Ghana Cut to Default by S&P on Eurobond Payment Suspension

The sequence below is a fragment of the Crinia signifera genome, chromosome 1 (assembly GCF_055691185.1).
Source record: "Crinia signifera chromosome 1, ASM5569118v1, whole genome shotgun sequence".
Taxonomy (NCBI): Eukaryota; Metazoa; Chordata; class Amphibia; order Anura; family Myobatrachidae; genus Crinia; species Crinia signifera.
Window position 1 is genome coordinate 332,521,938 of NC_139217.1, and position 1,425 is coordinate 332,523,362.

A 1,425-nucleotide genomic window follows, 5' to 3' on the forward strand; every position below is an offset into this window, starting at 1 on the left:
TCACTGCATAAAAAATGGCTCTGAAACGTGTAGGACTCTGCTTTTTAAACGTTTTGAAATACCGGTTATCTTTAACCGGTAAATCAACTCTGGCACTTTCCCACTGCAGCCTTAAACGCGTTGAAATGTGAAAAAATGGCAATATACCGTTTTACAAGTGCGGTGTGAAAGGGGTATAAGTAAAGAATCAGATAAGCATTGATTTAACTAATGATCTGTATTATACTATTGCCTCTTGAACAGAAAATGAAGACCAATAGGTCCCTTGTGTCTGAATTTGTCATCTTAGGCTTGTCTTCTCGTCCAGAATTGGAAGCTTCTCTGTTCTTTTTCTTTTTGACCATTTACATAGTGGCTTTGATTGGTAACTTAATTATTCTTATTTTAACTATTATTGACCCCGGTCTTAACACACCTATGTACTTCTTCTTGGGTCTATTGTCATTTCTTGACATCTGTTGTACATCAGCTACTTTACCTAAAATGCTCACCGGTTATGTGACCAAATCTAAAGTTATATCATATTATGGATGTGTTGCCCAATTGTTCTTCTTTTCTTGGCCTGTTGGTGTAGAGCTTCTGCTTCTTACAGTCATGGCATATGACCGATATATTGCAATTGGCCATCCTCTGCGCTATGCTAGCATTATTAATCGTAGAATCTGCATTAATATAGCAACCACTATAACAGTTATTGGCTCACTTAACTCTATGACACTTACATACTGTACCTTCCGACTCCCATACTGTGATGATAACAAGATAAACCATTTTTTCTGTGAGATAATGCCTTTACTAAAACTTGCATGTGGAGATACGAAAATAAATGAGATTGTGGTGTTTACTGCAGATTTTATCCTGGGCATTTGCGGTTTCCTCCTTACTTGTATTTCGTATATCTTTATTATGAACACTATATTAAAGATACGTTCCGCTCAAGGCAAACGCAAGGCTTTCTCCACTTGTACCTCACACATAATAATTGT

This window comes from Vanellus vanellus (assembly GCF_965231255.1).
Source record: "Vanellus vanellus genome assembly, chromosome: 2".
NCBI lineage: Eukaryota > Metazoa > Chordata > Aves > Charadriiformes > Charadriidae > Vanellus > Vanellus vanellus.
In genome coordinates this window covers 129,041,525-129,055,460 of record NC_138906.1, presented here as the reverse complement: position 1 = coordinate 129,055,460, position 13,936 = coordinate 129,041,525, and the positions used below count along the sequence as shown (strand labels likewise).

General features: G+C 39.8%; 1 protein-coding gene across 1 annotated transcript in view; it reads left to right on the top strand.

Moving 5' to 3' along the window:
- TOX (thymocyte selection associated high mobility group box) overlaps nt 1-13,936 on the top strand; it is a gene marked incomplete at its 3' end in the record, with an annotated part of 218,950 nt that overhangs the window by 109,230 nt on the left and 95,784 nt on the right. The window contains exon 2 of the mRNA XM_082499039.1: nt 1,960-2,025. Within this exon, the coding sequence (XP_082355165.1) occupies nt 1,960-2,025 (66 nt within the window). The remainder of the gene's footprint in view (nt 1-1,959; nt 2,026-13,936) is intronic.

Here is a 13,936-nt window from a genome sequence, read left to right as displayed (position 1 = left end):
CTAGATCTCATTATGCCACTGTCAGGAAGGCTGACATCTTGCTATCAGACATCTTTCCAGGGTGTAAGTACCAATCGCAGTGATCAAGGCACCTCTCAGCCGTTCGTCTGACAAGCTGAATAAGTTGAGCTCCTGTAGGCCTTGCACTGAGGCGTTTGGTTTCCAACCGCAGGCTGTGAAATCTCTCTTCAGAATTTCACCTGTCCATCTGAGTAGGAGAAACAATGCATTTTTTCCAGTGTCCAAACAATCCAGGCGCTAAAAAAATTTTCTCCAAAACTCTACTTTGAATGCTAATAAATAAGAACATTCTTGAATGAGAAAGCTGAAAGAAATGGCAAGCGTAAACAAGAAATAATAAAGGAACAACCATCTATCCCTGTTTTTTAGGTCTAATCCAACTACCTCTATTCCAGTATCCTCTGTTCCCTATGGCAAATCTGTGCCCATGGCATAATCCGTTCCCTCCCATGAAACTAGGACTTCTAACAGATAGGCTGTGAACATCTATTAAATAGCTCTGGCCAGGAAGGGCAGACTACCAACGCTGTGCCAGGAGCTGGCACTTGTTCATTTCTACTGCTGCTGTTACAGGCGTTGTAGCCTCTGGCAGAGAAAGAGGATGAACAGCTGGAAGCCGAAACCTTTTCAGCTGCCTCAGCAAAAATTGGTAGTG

Ghana was cut to default by S&P Global Ratings after the government suspended debt payments, a move that complicates the planned debt restructuring meant to unlock a bailout by the International Monetary Fund, Bloomberg News reported. The West African nation, which has $13 billion of foreign bonds, was downgraded to selective default from CC due to the moratorium on debt payments, the credit assessor said in a Tuesday statement. The default comes as Ghana suffers from “very low net reserves, a volatile exchange rate, high inflation and the weakened economy,” according to analysts Frank Gill and Ravi Bhatia. Fitch Ratings downgraded the foreign debt score by a notch to C on Wednesday. “These factors have all limited the sovereign’s capacity to refinance its maturing debt,” the S&P analysts wrote. “We could raise the long-term ratings following the presentation of restructurings and their acceptance by creditors.” Ghana caught investors by surprise earlier this week by announcing it would cease payments on its foreign bonds, commercial loans and most bilateral obligations pending an agreement with creditors. While plans for a broad restructuring of foreign and local debt had already been signaled, some expected the government to keep making payments in the interim. Read more.